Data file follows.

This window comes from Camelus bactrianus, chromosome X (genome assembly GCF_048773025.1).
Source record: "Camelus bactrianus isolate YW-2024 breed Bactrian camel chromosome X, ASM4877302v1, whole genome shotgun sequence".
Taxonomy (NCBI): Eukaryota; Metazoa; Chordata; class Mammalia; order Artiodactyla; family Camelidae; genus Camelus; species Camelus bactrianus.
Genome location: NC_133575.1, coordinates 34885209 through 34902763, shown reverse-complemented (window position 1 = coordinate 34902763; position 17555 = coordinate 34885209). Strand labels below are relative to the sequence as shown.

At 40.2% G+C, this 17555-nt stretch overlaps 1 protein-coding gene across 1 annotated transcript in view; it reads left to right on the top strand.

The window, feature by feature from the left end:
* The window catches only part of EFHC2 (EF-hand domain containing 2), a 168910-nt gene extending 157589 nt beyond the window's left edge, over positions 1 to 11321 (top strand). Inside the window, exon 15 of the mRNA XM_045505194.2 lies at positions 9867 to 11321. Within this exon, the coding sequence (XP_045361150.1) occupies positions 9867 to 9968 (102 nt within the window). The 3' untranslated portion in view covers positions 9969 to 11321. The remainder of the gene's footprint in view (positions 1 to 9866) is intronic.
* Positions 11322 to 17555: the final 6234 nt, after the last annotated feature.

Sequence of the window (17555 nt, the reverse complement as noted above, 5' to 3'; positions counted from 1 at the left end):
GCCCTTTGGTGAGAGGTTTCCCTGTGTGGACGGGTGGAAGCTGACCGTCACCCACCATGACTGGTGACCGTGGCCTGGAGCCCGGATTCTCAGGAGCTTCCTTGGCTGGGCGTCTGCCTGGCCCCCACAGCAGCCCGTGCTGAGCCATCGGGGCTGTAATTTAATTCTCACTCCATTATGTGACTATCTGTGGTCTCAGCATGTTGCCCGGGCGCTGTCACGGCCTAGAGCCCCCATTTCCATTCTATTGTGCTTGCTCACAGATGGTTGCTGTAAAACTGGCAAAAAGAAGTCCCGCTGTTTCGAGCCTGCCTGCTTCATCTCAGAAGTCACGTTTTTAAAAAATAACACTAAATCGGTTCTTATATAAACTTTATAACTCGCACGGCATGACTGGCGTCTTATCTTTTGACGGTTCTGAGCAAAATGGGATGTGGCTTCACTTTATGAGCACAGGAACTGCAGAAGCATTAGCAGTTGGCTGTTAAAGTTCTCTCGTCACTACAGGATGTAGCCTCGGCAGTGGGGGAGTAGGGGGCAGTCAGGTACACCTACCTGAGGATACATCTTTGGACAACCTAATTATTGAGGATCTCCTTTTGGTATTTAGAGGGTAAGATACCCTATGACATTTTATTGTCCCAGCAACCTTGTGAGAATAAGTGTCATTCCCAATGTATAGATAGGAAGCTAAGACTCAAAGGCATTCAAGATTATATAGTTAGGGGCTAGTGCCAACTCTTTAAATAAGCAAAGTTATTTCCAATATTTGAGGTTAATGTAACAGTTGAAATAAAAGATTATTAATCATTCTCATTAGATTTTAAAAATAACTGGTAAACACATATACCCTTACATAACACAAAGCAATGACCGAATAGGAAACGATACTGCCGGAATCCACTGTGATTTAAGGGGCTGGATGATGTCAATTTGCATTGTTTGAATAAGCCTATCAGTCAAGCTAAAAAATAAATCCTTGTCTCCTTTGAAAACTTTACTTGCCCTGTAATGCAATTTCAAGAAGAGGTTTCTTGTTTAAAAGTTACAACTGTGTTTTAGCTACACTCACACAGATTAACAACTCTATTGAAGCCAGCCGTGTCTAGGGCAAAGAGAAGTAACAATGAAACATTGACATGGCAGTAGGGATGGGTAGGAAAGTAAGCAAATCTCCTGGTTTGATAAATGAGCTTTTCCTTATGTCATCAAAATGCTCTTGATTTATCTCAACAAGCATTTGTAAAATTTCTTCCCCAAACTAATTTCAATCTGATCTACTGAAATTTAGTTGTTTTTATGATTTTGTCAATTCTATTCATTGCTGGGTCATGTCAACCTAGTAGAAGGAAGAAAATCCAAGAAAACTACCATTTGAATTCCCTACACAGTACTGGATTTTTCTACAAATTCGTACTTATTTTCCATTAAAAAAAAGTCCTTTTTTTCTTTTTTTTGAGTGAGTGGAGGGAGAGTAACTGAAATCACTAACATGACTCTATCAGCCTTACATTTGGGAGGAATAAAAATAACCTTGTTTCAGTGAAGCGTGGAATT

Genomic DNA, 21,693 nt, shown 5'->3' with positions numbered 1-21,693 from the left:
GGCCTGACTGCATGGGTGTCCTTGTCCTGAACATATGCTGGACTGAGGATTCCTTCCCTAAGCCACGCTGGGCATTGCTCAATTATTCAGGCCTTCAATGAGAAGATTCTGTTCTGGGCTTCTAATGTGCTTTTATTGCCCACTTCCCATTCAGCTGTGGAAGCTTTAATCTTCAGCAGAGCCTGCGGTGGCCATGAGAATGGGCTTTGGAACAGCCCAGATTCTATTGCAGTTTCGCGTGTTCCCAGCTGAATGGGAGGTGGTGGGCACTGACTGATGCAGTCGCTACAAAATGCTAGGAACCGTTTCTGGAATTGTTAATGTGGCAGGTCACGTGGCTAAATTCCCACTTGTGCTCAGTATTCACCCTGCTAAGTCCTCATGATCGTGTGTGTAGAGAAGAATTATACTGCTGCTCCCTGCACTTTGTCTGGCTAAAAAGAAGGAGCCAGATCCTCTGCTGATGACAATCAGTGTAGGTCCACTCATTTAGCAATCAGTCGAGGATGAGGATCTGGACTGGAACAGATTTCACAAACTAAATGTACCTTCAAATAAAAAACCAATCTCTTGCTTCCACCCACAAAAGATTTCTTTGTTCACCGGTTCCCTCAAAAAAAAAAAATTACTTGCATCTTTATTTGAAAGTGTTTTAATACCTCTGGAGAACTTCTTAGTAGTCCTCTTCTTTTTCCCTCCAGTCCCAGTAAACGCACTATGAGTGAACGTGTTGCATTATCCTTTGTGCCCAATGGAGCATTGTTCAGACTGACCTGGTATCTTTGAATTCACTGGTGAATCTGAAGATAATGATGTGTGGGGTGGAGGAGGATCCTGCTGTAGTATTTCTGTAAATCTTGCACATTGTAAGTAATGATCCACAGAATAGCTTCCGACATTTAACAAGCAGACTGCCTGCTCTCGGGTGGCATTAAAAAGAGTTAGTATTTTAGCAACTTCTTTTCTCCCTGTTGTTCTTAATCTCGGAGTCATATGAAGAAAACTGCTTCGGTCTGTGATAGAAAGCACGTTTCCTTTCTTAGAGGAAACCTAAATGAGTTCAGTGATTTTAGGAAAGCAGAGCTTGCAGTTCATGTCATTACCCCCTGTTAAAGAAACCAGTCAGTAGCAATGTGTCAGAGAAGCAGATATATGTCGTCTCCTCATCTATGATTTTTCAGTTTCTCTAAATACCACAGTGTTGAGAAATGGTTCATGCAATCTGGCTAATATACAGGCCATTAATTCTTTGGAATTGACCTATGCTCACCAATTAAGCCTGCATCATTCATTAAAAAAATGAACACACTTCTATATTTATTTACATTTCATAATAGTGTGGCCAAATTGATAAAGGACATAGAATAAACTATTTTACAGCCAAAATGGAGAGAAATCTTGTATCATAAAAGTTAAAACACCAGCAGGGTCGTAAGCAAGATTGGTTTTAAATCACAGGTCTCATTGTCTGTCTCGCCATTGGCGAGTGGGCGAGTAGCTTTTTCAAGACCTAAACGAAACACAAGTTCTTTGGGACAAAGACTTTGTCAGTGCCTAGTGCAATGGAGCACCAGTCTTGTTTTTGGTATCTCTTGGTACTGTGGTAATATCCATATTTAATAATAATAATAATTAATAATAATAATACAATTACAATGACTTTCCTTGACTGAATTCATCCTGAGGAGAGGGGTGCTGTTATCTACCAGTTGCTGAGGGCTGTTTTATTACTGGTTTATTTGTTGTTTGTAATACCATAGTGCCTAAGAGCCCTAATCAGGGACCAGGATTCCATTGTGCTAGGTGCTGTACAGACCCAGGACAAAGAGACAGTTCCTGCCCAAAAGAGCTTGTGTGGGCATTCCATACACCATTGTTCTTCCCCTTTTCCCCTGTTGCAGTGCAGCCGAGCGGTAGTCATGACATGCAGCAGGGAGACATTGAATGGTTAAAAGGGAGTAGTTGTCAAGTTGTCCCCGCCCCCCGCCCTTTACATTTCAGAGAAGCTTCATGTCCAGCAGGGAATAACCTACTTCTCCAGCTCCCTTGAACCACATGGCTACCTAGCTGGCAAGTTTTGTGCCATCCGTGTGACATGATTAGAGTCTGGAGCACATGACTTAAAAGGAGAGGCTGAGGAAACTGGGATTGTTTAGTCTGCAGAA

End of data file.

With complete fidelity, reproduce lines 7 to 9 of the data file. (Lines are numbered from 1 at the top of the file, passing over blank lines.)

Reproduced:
* The window catches only part of EFHC2 (EF-hand domain containing 2), a 168910-nt gene extending 157589 nt beyond the window's left edge, over positions 1 to 11321 (top strand). Inside the window, exon 15 of the mRNA XM_045505194.2 lies at positions 9867 to 11321. Within this exon, the coding sequence (XP_045361150.1) occupies positions 9867 to 9968 (102 nt within the window). The 3' untranslated portion in view covers positions 9969 to 11321. The remainder of the gene's footprint in view (positions 1 to 9866) is intronic.
* Positions 11322 to 17555: the final 6234 nt, after the last annotated feature.

Sequence of the window (17555 nt, the reverse complement as noted above, 5' to 3'; positions counted from 1 at the left end):